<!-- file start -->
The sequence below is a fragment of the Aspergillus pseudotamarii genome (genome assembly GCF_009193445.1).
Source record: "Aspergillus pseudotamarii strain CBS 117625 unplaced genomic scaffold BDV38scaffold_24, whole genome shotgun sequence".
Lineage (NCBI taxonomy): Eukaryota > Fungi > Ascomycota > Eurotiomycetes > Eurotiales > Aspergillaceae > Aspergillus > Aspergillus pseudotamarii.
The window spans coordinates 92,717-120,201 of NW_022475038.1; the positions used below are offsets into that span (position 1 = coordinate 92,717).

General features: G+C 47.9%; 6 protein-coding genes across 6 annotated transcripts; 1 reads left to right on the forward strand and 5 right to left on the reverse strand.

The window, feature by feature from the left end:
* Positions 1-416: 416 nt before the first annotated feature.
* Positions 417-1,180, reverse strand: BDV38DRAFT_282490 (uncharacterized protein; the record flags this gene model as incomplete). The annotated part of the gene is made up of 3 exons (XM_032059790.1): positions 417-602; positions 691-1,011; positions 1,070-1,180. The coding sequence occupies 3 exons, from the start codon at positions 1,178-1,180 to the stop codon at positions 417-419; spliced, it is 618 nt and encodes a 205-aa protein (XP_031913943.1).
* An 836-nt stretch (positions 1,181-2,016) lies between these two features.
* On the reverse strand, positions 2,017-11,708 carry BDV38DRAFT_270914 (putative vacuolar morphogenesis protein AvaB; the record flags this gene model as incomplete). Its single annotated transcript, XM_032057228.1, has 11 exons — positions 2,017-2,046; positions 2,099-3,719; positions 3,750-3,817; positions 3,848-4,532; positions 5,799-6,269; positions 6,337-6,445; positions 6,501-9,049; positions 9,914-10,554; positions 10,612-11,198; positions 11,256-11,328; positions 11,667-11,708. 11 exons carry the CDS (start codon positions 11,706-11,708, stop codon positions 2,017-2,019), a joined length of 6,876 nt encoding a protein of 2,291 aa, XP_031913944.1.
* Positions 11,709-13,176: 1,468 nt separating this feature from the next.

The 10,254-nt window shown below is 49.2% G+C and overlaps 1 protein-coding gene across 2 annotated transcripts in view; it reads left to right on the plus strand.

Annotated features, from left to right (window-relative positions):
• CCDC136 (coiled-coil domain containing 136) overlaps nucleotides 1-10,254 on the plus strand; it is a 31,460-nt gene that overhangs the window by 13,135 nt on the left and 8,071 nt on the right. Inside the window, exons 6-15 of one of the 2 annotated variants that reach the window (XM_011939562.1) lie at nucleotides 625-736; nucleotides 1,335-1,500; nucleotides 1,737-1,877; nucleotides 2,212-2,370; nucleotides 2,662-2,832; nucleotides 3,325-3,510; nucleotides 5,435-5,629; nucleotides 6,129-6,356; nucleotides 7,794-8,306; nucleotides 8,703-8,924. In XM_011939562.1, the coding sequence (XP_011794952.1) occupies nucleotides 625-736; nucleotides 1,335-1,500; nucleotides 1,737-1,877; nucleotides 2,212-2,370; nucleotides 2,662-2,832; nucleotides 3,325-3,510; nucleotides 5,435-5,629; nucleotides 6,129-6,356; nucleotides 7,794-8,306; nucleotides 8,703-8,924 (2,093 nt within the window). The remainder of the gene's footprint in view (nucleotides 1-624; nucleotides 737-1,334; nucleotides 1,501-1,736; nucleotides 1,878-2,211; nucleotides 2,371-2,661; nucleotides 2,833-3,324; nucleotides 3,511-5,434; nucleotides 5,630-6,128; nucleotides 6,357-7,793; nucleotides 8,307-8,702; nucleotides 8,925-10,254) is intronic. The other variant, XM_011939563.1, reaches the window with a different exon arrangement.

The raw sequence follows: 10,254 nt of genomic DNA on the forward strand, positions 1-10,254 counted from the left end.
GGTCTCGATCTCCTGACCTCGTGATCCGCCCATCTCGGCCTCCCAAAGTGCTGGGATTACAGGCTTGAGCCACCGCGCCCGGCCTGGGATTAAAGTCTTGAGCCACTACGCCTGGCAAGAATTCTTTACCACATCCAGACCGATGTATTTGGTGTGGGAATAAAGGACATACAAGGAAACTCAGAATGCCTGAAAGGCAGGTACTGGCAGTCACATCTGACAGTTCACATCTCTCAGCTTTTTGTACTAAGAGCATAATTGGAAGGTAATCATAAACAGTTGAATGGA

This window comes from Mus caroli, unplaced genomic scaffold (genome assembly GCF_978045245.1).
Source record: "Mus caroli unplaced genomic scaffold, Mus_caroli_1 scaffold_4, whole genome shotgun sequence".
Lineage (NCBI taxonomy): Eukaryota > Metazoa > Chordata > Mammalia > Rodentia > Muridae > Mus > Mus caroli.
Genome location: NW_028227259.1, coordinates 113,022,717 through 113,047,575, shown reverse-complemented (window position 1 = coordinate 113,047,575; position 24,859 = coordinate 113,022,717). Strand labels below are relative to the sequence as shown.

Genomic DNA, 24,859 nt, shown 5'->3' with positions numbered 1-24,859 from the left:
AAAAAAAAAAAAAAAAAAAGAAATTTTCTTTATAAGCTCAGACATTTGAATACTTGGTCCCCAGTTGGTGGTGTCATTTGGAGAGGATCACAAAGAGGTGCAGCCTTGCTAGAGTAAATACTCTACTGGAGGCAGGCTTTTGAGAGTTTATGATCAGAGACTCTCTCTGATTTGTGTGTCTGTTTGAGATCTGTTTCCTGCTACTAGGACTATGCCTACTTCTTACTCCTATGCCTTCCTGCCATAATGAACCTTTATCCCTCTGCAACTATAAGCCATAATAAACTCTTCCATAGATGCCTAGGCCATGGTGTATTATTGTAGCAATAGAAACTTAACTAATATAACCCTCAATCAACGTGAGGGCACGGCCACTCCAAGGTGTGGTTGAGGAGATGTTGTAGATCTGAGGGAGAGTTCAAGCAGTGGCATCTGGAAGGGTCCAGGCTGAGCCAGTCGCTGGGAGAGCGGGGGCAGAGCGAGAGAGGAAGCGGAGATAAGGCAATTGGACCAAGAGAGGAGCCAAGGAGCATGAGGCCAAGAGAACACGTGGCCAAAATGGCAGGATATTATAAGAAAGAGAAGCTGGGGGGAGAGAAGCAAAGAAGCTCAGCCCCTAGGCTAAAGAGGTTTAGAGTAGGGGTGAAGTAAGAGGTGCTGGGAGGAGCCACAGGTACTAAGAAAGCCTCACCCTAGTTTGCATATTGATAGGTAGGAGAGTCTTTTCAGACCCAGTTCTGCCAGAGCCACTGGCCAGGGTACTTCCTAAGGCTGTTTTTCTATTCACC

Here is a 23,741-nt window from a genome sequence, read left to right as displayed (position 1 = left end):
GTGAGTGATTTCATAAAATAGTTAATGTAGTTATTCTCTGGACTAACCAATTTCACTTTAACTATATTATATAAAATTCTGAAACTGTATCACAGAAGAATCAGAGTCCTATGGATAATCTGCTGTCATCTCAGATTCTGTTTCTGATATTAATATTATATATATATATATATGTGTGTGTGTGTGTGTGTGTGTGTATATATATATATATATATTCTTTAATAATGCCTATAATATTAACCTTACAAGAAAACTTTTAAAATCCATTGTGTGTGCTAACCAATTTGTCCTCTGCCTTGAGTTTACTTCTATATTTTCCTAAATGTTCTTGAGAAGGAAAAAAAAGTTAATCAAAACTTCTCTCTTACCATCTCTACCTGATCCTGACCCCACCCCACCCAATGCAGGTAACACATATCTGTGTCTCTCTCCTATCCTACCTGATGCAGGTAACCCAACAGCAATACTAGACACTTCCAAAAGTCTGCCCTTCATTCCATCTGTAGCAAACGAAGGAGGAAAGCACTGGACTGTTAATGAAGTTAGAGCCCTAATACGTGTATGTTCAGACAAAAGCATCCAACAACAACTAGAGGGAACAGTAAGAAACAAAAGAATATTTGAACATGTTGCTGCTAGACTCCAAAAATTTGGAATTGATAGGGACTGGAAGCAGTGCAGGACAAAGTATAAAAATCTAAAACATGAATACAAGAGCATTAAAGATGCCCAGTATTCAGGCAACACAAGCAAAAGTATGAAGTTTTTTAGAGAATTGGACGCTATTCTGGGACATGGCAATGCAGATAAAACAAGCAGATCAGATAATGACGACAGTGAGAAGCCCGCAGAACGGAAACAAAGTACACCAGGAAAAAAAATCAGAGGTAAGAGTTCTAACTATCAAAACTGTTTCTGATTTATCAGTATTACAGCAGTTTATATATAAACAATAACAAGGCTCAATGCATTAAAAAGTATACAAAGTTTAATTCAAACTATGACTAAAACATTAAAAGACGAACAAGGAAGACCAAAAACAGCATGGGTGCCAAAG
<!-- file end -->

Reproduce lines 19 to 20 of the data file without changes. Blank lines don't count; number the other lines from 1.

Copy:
Lineage (NCBI taxonomy): Eukaryota > Metazoa > Chordata > Mammalia > Rodentia > Muridae > Mus > Mus caroli.
Genome location: NW_028227259.1, coordinates 113,022,717 through 113,047,575, shown reverse-complemented (window position 1 = coordinate 113,047,575; position 24,859 = coordinate 113,022,717). Strand labels below are relative to the sequence as shown.